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Life Sciences 03.20.19 BLOG 

3 Big Questions from DIA Europe 2019

By TransPerfect Life Sciences

DIA 2019 Cover

3 Big Questions from DIA Europe 2019

Our European Life Sciences team recently attended the Drug Information Association (DIA) Europe Annual Meeting in Vienna. Each year, leaders from across the pharmaceutical industry gather to discuss the most pressing challenges, innovations, and opportunities facing pharma. Over the course of the conference, three questions key to the future success of the industry emerged—along with potential answers.

  1. How can the pharma industry better make use of technology advancements to achieve its goals?

    Despite being on the forefront of science, the pharma industry is one of the slowest to adopt new technologies for innovation, operational efficiency, and driving change in how companies can get more life-saving and life-improving treatments to patients.

    • Digitize healthcare records – Many companies and healthcare systems still rely heavily on paper records. Everyone seems to agree the digitization of healthcare records is a good idea, but how and at what cost is a stumbling block.
    • Harness “big data” – Pharma can make use of existing data to increase efficiency in clinical trials. One example is using existing placebo data to reduce the number of patients needed in placebo arms of clinical trials. This would encourage higher enrollment, given there is some fear among patients around ending up with placebo; result in a greater proportion of patients actually receiving the treatment; and reduce the time, cost, and complexity of trials.
    • Adapt to industry changes – Leading technology companies, such as Apple, Amazon, and Alphabet (Google’s parent company), have been moving into the healthcare sphere, prompting fear that they could drive pharma out of business. This fear could push pharma toward more innovative solutions; however, a lack of agility could allow a technology company to make a sweeping change to the industry before the industry itself.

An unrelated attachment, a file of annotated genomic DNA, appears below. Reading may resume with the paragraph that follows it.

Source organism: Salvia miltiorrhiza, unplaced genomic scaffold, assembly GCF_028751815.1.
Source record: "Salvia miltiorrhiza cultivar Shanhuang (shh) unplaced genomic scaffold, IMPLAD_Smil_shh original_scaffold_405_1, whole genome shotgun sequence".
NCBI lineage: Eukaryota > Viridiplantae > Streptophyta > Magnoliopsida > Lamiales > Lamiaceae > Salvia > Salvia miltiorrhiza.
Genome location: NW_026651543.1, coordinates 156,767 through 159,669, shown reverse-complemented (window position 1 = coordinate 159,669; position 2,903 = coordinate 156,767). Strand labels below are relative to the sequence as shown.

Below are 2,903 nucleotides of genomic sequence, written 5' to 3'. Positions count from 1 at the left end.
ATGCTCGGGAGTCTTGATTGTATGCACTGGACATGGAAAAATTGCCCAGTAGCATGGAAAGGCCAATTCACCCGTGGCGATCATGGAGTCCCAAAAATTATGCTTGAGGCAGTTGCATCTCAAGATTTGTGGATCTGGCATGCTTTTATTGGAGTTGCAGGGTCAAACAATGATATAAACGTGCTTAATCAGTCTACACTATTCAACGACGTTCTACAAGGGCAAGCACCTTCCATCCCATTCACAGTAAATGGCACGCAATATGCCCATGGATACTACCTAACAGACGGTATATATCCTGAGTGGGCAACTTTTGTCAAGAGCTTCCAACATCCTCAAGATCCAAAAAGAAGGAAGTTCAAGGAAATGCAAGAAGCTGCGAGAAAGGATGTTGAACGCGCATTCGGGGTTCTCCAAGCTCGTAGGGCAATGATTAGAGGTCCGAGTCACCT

2. How can the pharma industry better connect with and understand the needs of patients during drug development?

    This question has been at the top of everyone’s minds for the last few years. The idea of “patient-centricity” has been so frequently discussed that there is a risk of it becoming little more than a buzzword.

    • Empower patients – Patients have access to a wider array of information than ever before. The industry needs to empower them to use that knowledge to become engaged, active participants in the treatment process, not silent bystanders in their own healthcare. One way to facilitate this is through establishing patient peer groups, which allow patients to speak to others in the same situation to share experiences and further increase their knowledge.